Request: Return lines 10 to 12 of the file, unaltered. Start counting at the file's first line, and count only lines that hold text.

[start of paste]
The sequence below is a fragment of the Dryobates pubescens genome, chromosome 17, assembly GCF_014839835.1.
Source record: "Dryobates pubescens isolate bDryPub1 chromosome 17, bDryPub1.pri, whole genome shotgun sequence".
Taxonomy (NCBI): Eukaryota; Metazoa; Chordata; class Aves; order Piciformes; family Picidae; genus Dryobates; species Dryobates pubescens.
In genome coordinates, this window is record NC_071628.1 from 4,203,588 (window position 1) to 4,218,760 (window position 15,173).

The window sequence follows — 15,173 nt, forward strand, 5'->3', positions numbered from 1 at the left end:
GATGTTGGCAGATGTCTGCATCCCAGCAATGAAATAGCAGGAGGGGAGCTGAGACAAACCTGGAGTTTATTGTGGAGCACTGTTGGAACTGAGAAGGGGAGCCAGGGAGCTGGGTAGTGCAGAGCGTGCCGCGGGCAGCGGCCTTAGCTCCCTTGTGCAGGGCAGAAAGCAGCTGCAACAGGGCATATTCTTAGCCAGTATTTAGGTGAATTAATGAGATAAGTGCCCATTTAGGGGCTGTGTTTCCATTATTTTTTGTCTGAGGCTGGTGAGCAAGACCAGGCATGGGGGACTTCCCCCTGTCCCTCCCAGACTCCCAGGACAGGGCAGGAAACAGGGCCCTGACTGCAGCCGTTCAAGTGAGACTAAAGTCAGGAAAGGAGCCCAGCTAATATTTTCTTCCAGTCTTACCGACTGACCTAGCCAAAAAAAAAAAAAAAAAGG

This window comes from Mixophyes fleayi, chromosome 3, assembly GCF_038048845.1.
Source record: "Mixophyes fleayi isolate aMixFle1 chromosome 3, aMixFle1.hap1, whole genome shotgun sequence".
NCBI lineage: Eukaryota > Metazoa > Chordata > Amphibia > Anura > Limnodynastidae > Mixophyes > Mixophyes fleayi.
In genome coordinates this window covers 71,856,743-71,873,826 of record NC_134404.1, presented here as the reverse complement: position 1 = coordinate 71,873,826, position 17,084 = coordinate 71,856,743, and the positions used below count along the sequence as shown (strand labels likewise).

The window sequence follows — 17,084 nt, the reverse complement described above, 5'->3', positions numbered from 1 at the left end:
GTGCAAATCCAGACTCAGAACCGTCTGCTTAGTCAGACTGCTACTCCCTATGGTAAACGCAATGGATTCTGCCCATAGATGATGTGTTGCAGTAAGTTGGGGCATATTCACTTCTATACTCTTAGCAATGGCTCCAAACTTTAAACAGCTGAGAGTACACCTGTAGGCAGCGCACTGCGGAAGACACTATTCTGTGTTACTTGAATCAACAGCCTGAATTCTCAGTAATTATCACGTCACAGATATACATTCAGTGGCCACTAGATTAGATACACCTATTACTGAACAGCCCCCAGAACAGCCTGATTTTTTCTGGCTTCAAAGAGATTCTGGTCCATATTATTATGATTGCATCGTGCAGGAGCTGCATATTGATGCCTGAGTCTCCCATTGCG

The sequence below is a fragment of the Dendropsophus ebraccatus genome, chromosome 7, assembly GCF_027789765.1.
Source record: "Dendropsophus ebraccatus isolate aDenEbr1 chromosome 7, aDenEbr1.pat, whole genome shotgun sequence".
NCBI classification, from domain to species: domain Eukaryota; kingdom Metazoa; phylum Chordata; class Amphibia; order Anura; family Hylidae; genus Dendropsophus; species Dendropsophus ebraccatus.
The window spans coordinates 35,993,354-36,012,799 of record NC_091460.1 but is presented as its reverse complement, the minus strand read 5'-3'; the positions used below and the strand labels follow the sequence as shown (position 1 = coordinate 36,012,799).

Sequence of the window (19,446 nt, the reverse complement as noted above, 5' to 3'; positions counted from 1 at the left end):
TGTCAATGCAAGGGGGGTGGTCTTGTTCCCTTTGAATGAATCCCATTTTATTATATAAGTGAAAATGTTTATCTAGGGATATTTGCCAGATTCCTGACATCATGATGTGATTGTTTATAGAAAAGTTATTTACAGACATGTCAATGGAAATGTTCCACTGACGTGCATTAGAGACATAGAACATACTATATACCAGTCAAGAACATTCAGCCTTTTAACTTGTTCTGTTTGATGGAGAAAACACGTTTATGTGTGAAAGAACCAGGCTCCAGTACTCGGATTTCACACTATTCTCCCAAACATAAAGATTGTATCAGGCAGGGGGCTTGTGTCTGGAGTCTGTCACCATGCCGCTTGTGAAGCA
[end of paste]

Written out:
In genome coordinates this window covers 71,856,743-71,873,826 of record NC_134404.1, presented here as the reverse complement: position 1 = coordinate 71,873,826, position 17,084 = coordinate 71,856,743, and the positions used below count along the sequence as shown (strand labels likewise).

The window sequence follows — 17,084 nt, the reverse complement described above, 5'->3', positions numbered from 1 at the left end:
GTGCAAATCCAGACTCAGAACCGTCTGCTTAGTCAGACTGCTACTCCCTATGGTAAACGCAATGGATTCTGCCCATAGATGATGTGTTGCAGTAAGTTGGGGCATATTCACTTCTATACTCTTAGCAATGGCTCCAAACTTTAAACAGCTGAGAGTACACCTGTAGGCAGCGCACTGCGGAAGACACTATTCTGTGTTACTTGAATCAACAGCCTGAATTCTCAGTAATTATCACGTCACAGATATACATTCAGTGGCCACTAGATTAGATACACCTATTACTGAACAGCCCCCAGAACAGCCTGATTTTTTCTGGCTTCAAAGAGATTCTGGTCCATATTATTATGATTGCATCGTGCAGGAGCTGCATATTGATGCCTGAGTCTCCCATTGCG